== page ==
1. United States
Jane Fraser will become the chief executive of Citigroup in February, making her the first woman to lead a major Wall Street bank. The Scottish American businesswoman currently serves as president of Citigroup and head of its consumer banking division, and will take the reins from Michael Corbat when he retires next year. Citigroup is the country’s third-largest bank and the No. 1 issuer of credit cards globally.
Despite efforts to recruit more women, Wall Street’s top offices have always been occupied by men. When Ms. Fraser moves up, she will have no female peers at the 10 biggest U.S. banks, but the promotion will make her more visible in the financial world. (The New York Times)
Why We Wrote This
This is more than feel-good news – it's where the world is making concrete progress. A roundup of positive stories to inspire you.
In a novel conservation funding effort, a 100-mile stretch of the Mesoamerican Reef in Mexico is protected by the world’s first natural asset insurance policy. And the reef is a major asset: Not only does it support the region’s ecotourism industry, but a healthy reef also protects coastline communities from erosion and storm damage by reducing up to 97% of a wave’s energy. First established in June 2019 and renewed this summer, the innovative policy mobilizes stakeholders from nongovernmental organizations, the tourism industry, and the scientific community in the event of a catastrophic hurricane. Hotel owners and local governments pay premiums that provide an immediate cash infusion if winds exceed 115 mph. The severer the storm, the bigger the overall payout, maxing out at around $3.8 million. A volunteer corps of roughly 60 hospitality workers, marine biologists, and other trained scientists known as the Guardians of the Reef would do the hands-on repairs of cleaning debris around the reef and reattaching pieces of coral before they die. While the community hasn’t experienced a serious hurricane since the policy’s inception, the Guardians have stepped in to fix damage by boats and smaller storms not covered by the plan. The policy’s architects hope to bring this method of conservation to other parts of Mexico and Latin America. (HuffPost)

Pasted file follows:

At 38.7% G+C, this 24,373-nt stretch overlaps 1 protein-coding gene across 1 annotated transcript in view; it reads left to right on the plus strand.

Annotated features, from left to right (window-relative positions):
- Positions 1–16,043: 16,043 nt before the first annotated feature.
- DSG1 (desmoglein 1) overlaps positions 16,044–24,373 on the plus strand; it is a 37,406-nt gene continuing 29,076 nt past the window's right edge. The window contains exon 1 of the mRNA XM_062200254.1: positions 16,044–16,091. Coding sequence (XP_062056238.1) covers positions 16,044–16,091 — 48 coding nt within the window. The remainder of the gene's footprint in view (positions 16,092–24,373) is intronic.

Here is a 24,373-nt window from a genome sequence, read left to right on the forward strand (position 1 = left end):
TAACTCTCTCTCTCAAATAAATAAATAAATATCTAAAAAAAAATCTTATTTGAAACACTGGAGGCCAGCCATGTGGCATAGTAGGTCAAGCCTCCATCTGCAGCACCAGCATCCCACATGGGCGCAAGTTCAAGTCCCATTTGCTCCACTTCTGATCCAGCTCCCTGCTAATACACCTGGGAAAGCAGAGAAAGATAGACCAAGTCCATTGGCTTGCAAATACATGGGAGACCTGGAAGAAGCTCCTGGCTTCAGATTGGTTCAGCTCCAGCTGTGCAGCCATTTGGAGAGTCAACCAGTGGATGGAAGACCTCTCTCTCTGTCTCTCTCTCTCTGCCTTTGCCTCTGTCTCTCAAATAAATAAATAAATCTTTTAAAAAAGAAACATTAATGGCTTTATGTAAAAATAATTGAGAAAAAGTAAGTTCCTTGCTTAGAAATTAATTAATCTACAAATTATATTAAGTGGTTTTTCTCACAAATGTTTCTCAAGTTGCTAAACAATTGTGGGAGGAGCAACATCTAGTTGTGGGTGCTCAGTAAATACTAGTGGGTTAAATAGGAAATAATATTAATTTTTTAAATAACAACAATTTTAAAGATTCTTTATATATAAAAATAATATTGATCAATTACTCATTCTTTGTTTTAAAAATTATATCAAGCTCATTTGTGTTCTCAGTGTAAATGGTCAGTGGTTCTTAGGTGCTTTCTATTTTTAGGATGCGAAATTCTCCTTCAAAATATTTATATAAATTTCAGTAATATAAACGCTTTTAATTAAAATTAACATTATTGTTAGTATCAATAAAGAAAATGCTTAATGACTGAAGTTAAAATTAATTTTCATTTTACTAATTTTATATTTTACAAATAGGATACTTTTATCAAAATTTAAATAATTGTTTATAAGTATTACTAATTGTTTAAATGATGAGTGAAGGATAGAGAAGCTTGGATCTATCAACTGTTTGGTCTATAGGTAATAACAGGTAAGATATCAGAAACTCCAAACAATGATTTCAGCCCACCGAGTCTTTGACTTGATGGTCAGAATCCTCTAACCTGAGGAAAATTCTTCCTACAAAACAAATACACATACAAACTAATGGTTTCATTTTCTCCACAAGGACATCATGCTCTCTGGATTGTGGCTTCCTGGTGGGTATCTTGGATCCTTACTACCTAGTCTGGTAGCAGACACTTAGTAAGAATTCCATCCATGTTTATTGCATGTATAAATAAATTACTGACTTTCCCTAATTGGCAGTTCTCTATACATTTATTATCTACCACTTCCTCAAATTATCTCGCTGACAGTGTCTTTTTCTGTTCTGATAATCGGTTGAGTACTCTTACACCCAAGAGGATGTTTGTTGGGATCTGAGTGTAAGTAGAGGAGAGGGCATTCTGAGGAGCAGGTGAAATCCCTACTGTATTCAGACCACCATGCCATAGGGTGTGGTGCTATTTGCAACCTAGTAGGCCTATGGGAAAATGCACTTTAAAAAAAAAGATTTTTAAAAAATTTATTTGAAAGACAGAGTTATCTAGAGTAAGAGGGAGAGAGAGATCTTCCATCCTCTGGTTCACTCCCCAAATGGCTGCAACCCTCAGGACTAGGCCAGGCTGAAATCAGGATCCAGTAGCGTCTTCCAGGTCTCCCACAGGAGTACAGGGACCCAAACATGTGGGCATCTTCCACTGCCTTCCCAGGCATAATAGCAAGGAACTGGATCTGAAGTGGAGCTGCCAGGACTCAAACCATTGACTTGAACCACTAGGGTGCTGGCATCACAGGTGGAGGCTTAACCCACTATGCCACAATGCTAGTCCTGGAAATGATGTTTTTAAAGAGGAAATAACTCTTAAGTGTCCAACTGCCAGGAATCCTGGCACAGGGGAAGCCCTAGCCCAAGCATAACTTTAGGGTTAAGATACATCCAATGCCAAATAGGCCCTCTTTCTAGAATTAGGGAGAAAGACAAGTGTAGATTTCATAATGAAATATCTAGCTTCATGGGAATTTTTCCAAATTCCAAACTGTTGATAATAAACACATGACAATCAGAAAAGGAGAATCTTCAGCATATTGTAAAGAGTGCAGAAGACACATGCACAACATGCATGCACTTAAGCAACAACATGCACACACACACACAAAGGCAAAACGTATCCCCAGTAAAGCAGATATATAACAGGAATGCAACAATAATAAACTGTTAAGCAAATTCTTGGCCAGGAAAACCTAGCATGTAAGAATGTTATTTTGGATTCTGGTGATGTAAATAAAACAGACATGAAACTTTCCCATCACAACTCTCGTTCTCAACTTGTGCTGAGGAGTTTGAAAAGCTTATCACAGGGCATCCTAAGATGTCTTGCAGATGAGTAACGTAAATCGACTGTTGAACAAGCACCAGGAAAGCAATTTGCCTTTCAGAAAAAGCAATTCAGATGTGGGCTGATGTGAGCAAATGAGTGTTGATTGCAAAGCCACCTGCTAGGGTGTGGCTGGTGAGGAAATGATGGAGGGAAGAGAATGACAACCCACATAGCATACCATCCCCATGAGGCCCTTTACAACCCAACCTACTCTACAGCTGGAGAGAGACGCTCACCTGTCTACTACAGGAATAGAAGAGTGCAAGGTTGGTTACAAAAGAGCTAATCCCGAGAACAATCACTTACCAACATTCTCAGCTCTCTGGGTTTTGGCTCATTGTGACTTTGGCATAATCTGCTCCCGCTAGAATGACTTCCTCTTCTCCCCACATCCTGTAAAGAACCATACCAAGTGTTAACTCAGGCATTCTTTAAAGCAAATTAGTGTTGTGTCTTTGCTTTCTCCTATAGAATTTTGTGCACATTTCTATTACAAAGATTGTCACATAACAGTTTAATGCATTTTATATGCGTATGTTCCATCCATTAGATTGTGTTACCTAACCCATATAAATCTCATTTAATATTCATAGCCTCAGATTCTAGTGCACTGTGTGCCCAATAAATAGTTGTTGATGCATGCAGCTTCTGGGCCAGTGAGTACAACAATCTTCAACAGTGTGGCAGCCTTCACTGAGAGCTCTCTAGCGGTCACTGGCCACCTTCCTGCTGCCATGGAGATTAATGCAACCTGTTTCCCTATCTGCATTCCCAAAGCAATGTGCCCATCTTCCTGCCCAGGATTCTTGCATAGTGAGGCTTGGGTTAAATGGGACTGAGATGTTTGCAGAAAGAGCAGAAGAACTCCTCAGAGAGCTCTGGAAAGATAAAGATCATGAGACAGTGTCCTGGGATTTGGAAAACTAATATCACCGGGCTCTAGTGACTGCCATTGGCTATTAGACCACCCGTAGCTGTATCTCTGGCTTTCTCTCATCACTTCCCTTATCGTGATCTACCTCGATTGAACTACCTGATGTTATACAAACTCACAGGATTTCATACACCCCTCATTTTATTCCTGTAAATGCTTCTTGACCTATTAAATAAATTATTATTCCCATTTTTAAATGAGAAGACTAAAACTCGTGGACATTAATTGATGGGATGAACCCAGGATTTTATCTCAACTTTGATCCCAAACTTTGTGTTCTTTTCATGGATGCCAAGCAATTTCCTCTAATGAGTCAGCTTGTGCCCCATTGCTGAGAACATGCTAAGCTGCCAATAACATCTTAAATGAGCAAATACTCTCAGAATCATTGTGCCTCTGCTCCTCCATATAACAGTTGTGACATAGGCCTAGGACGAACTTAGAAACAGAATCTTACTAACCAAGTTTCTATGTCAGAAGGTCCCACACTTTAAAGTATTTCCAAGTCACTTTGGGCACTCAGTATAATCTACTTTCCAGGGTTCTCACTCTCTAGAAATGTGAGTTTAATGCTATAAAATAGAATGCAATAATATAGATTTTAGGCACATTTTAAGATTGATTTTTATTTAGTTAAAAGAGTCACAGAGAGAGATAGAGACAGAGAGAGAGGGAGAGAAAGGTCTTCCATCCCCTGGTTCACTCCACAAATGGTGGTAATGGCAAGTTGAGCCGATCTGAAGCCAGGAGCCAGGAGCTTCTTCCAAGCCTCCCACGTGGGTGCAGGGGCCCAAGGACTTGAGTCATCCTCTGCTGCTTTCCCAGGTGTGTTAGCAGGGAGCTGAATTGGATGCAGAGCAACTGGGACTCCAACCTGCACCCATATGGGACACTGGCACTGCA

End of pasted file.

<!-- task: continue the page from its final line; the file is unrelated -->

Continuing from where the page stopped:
The government announced a ban on mining, effective immediately, in all national parks and along most riverbeds, following pushback against plans to mine the famous Hwange National Park. In a joint venture with a state-owned development corporation, two Chinese firms were allowed to look for coal in the country’s largest nature reserve. Hwange is home to more than 45,000 elephants and many other vulnerable species, including buffaloes, lions, and the endangered black rhino. Campaigners called on the government to revoke the permits, citing concerns for wildlife and the country’s lucrative tourism sector.
The Zimbabwe Environmental Lawyers Association launched a legal fight against the coal explorations, saying the park would become a “site for drilling, land clearance, road building, and geological surveys” if the deal continued. ZELA officials welcomed the government’s reversal, and are looking for the government to take legal steps to enforce the ban. (BBC, The Associated Press)